Foreign Affairs Reporter Dies at Age 88

Photo: Dan Kurzman
Dan Kurzman

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Former Washington Post foreign correspondent, author of 17 books and former writer for The Daily Californian, Dan Kurzman, died Dec. 12 at the age of 88 in Manhattan. According to The New York Times, he died of pneumonia following cancer treatments.

In a journalism career that took him to places like Israel and Guatemala and led him to write books about military history, Kurzman reported on topics such as a 1966 Guatemalan election dispute between the military government and opposition groups to a 1967 exchange of prisoners between Jordan and Israel.

Born March 27, 1922 and raised in San Francisco, Kurzman attended UC Berkeley and wrote for the Daily Cal until he joined the army in 1943. After the war, he returned to UC Berkeley to graduate in 1946.

According to Betsy Brown, who met Kurzman while working at The Daily Californian in the early 1940s and stayed in touch with him up through his last years, it was Kurzman's experience at the Daily Cal that shaped his future path in journalism.

"We all said to each other that The Daily Californian meant more to us than any other class we took and set us on our careers," Brown said of she, Kurzman and some of their classmates from the Daily Cal.

At the Daily Cal, Kurzman reported and worked a shift once a week in night production, according to Brown. He served as a night editor at one point in 1943 and also wrote articles on topics from sorority girls "whose only goal in life is to enrapture some handsome fraternity man," to UC Berkeley students involved in an intensive Japanese language program who hoped to work in government positions during World War II.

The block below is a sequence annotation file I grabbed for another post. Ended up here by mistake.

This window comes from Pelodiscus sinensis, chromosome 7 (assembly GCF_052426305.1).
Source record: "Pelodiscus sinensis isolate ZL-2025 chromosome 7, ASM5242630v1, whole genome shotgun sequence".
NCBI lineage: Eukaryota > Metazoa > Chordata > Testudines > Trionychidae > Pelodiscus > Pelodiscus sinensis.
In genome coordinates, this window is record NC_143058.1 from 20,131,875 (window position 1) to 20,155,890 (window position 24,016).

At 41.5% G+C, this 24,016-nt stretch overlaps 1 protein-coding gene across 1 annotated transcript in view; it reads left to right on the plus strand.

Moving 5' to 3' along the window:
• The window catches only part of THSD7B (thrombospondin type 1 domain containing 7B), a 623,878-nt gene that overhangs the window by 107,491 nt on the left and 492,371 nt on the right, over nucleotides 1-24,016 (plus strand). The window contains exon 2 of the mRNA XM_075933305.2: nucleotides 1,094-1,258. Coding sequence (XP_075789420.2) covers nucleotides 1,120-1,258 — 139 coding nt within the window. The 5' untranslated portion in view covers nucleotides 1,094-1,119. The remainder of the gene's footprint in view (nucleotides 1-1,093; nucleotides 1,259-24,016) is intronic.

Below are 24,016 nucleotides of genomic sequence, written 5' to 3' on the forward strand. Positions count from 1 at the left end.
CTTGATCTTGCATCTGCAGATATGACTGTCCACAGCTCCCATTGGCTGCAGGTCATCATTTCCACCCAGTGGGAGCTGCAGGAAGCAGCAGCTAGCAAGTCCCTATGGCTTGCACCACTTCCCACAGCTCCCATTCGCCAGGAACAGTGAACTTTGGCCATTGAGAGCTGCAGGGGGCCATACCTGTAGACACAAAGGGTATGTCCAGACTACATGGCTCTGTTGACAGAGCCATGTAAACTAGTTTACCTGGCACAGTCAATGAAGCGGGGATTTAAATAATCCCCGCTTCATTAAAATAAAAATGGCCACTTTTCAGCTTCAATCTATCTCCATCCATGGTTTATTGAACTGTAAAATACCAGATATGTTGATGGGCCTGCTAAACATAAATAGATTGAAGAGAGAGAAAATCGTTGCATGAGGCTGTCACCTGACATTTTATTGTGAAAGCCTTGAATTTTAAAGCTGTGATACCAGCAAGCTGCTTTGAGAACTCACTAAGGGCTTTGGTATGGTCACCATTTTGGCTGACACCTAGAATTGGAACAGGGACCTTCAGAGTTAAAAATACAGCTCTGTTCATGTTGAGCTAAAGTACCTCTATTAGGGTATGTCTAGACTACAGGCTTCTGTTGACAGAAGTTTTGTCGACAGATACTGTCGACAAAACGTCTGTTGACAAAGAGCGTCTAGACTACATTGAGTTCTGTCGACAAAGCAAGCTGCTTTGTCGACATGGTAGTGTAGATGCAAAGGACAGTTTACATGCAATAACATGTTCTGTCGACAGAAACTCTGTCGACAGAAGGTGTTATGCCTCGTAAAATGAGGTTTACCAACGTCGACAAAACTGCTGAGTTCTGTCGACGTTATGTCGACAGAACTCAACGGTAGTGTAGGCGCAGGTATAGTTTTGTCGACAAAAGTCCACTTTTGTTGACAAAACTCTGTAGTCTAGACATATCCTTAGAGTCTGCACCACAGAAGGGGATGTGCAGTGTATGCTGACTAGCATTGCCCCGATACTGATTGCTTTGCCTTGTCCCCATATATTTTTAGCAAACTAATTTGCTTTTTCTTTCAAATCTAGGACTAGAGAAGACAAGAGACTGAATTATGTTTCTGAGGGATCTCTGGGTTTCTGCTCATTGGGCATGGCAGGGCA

After graduating, Kurzman began reporting for various news organizations in Europe and Israel before taking a job with The Washington Post and receiving the George K. Polk Memorial Award for foreign reporting in 1965.

At one point, Brown said Kurzman had worked in Paris for the European Recovery administration and the two were able to reunite for Brown's wedding in Paris.

"He joked that he was the only living witness that I was married," Brown said.

Kurzman published his first book, "Kishi and Japan: The Search for the Sun" - a biography of former Japanese prime minister, Nobusuke Kishi - in 1960. He continued producing books until 2008, writing on topics ranging from David Ben-Gurion and Israel to the 1906 San Francisco earthquake to Adolf Hitler and Germany.

"He was very intense, very intense. And when he talked to you, he absolutely glued you with his eyes," Brown said. "He would want to know every detail, but I think that's what made his books so successful, very detailed."

Brown said though she stayed in touch with him throughout their respective careers, which ultimately brought them both to New York, they would only occasionally see each other because he was always travelling. She added that he was very modest about his world-travelling.

"He would say to me did I think he was right in going into journalism instead of working in his father's shoe store?" Brown said. "I mean can you imagine? The man has traveled all over the world, thinking about his shoe store in San Francisco."

Kurzman's wife, Florence Knopf, died in 2009, according to The New York Times. Brown said she believed Kurzman had been working on writing his life memoirs before his death. He is survived by his brother, Calvin.


Emma Anderson is the university news editor. Contact her at [email protected]

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